comfortable houses which acted as its succursales on the occasion. But
there was in the midst of all the pleasurable excitement of the moment a
tinge of dissatisfaction, because the people had persuaded themselves
that if they were not to see the Great Eastern in the harbour, they
would at least have H.M.S.S. Terrible and Sphinx, and the satellites of
the Leviathan in their anchorage, and all they beheld of the men of war
was their smoke and faint outlines on the distant horizon.

The Terrible and Sphinx might have coaled in Valentia, and waited there
for the arrival of the Great Eastern, of which they could have heard by
telegraph, instead of towing colliers to Cork and going into Berehaven,
where there is no telegraph. Now, as to this harbour, let it be admitted
at once that its entrance is only 180 yards broad. But the “Narrows” of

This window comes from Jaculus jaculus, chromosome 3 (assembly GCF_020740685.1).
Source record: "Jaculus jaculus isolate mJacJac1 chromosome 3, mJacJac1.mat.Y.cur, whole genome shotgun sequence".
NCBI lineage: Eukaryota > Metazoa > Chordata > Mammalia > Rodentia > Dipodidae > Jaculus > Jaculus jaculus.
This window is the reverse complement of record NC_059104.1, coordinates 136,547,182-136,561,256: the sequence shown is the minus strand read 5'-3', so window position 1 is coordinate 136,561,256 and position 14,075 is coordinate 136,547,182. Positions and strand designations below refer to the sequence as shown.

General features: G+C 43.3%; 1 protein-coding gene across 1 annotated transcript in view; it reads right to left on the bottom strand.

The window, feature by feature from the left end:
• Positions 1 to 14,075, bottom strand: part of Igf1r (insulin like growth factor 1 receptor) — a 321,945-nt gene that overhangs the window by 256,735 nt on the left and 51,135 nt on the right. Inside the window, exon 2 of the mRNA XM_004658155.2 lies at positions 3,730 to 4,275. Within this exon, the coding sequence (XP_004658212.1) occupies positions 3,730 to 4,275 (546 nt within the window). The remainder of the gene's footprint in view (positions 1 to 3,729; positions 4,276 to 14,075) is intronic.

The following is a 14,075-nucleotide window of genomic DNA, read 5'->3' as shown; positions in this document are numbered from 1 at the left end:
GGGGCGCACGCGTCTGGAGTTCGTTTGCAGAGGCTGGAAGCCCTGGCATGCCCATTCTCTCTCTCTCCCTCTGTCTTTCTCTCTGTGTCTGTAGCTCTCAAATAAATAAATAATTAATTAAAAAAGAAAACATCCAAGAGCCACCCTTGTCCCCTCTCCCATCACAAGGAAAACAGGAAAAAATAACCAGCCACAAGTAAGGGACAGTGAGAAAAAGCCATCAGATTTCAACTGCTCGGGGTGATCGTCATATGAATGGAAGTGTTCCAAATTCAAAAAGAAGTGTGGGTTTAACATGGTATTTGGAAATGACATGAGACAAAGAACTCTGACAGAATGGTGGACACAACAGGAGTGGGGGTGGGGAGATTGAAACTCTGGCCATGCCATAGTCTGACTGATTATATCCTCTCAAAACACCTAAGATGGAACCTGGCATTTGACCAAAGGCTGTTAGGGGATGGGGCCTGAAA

Valentia Harbour is like a very short neck to a bottle, and after less
than a ship’s length, the channel enlarges sufficiently to allow several
vessels to sail abreast in water which is never rough enough to prevent
the passage of boats to Begennis or Renard Point. Indeed, Capt. Wolfe’s
report to the Hydrographer to the Admiralty expresses an opinion that
the Needles’ passage is more intricate and dangerous. The Skelligs on
one side and the Blasketts on the other mark the approach very
distinctly. Inside, there is 600 acres, or more than a square mile, of
harbour, with good holding ground, having a maximum of six furlongs and
a minimum of three furlongs water.

The disappointment caused by the cautious indifference of the Terrible